Redevelopment: planning, development, redesign, clearance, reconstruction, or rehabilitation of all or part of a project area.
Redevelopment Plan: plan for revitalizing and redevelopment of land within the project area in order to eliminate blight and remedy the conditions which caused it.
Redevelopment Project areas: 31 of CRA’s project areas that have been designated as blighted by the CRA Board, Mayor and City Council and for which a redevelopment plan has been approved as required by CRL.
Refunding: a financial transaction by which a bond issue is redeemed by a new bond issue under conditions generally more favorable to the issuer.
Rehabilitation: to improve, alter, modernize or modify an existing structure to make it safe, sanitary, and decent and/or bring it up to Building Code Standards.
Relocation: the effort to assist and facilitate re-housing of families and single persons, businesses or organizations who are displaced due to redevelopment activities.
Replacement Housing: housing constructed to replace housing units destroyed or removed from the low or moderate income housing market as part of a redevelopment project.
Reserve Fund: fund held by issuer or designated trustee for a portion of proceeds as required by law and the bond resolution. Often is required on revenue-type bonds to maintain reasonably required reserve in the event of a shortfall in revenues to pay debt service.
Restricted Resources: resources received by the Agency each fiscal year are restricted and can be generally categorized as follows: Use restricted - examples are housing trust funds which by Sate Law are computed at a 20% set-aside of tax increment and must be used for low/moderate income housing, all grant funds such as CDBG, Cultural Trust Funds, etc. Project Area restricted - funds generated in a project area must be spent within the project area such as tax increment, bond proceeds, etc. with some exceptions like housing trust funds that could be spent outside the project area with a Finding of Benefit (F.O.B). Objective restricted - funds that must be spent on a specific work program objective such as debt service, developer contributions, grants, etc. Agency-wide restricted - this category is the least restricted. Funds included in this category are Special Revenue which is restricted to general redevelopment purposes, Bunker Hill Program Income which is restricted to block grant eligible costs and to some extent the General Revenue funds of each project Area. It should be noted that some funds may be restricted to more than one category.
Revitalization areas: three CRA areas – Boyle Heights I, Boyle Heights II, and Lincoln Heights I.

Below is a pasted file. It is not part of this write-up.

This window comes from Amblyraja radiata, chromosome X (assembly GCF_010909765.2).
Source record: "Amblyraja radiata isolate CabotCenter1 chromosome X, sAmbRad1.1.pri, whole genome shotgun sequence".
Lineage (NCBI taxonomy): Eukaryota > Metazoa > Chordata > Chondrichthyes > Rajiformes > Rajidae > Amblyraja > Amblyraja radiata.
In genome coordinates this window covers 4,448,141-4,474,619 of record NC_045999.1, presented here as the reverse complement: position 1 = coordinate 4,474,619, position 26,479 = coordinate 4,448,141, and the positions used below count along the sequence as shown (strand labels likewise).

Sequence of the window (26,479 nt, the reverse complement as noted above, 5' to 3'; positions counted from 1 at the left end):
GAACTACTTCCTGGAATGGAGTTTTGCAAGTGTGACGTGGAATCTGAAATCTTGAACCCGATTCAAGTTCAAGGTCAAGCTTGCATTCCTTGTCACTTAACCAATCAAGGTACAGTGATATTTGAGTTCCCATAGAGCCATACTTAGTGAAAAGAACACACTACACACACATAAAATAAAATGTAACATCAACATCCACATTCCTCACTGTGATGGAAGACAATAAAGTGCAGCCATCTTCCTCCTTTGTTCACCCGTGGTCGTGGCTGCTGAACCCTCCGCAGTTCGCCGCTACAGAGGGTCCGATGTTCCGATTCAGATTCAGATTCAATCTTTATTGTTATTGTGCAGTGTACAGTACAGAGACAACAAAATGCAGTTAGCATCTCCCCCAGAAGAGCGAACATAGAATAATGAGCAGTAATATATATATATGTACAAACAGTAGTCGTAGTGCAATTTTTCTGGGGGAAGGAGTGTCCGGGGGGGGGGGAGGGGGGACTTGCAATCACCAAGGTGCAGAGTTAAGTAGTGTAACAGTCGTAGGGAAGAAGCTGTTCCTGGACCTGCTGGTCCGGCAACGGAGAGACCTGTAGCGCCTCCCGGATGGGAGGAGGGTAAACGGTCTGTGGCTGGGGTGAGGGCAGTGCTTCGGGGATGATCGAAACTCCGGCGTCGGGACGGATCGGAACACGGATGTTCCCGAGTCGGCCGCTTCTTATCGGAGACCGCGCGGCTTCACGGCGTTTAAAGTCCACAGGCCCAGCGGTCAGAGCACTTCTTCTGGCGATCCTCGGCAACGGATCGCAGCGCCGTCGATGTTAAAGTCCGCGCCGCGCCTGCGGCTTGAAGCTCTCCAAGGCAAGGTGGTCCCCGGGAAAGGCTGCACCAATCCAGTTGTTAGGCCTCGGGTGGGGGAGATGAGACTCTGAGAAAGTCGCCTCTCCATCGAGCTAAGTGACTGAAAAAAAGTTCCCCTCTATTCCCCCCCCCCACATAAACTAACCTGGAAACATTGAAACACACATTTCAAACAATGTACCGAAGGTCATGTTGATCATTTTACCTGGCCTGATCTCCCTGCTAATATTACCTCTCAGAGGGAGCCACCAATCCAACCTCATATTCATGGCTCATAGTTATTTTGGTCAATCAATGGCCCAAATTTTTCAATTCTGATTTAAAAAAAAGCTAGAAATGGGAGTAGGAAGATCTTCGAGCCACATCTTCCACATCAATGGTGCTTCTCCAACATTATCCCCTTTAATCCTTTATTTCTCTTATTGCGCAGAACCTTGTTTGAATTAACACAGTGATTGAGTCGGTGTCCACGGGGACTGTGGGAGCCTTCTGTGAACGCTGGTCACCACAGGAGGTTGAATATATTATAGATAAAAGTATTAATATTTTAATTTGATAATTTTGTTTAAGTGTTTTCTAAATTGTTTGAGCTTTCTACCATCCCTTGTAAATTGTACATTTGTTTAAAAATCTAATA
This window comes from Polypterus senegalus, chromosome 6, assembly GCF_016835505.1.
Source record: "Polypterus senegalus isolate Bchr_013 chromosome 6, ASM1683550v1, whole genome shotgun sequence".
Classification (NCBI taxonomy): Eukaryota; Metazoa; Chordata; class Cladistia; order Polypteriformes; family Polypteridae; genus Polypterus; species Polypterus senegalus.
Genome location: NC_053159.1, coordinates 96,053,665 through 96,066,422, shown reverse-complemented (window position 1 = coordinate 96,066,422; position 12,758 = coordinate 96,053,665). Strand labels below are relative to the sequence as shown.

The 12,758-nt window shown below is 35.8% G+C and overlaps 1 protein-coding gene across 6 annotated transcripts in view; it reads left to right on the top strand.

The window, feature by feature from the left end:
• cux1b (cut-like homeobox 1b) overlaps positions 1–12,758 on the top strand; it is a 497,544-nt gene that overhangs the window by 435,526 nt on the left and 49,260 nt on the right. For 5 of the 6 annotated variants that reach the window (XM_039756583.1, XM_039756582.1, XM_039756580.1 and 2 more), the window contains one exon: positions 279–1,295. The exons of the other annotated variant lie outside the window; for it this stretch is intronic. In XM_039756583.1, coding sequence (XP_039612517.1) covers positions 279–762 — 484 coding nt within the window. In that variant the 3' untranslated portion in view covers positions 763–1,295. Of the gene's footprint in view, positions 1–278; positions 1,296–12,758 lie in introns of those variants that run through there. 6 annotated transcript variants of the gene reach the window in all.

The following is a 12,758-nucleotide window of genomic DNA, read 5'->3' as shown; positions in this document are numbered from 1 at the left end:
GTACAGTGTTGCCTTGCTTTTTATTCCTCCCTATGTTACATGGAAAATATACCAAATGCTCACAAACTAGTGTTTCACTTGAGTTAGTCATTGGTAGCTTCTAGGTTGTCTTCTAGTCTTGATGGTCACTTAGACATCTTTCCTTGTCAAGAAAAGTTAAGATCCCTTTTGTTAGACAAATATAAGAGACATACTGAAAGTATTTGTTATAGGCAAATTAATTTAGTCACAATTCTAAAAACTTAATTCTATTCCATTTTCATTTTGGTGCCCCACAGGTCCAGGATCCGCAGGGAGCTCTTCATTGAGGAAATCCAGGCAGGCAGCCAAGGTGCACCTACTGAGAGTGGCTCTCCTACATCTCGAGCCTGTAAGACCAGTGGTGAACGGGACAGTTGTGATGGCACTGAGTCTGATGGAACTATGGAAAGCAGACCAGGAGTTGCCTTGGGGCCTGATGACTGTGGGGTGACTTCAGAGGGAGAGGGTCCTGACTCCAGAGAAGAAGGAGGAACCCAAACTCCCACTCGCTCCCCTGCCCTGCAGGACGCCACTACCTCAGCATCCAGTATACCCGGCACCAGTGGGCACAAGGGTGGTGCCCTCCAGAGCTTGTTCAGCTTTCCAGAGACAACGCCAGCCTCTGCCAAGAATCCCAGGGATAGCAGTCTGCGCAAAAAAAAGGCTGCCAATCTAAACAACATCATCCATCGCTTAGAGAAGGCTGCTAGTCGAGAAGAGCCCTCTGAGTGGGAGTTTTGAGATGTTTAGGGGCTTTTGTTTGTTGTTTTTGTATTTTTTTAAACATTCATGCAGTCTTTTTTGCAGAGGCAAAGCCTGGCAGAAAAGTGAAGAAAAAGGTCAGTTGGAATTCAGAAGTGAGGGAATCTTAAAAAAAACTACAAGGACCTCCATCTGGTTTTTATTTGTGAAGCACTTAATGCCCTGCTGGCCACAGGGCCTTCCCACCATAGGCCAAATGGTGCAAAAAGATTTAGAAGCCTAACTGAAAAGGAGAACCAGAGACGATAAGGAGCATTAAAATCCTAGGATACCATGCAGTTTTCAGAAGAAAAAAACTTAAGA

Sinking Fund: a fund commonly established by bond resolutions or other documents establishing debt in which money irrevocably pledged to the payment of debt is placed.
Statement Of Indebtedness: an annual statement of the Agency’s debt which must be filed with the County Auditor on or before October 1 each year in order to receive tax increment for that fiscal year. The statement of indebtedness includes information on the type and total amount of debt owed, and the total amount required to be paid during the fiscal year.
Tax Increment Resources: incremental property tax revenues represent property taxes collected from the excess of taxes levied and collected each year on a redevelopment project over the amount that would have been levied and collected on the base year property tax assessment (a property tax base year is determined to be the year prior to the establishment of a redevelopment project area). These funds may only be expended for redevelopment purposes in the project area. However, through a Finding of Benefit (F.O.B.) resolution funds may be expended outside the project area for housing purposes if the expenditures are of benefit to the project area.
Trustee: a bank designated by the issuer as the custodian of funds and official representative of bondholders. Trustees are appointed to insure compliance with the contract and represent bondholders to enforce their contract with the issuers.
Uncommitted: an activity that appeared in the previous budget but its implementation does not have specific Board/Council approval (e.g., preparation of design guidelines or activities that have been placed in the budget but no specific approvals have been sought).
Underwriter: a financial institution, which purchases a new issue of municipal securities for resale. The underwriter may acquire the bonds either by negotiation with the issuer or by award on the basis of competitive bidding.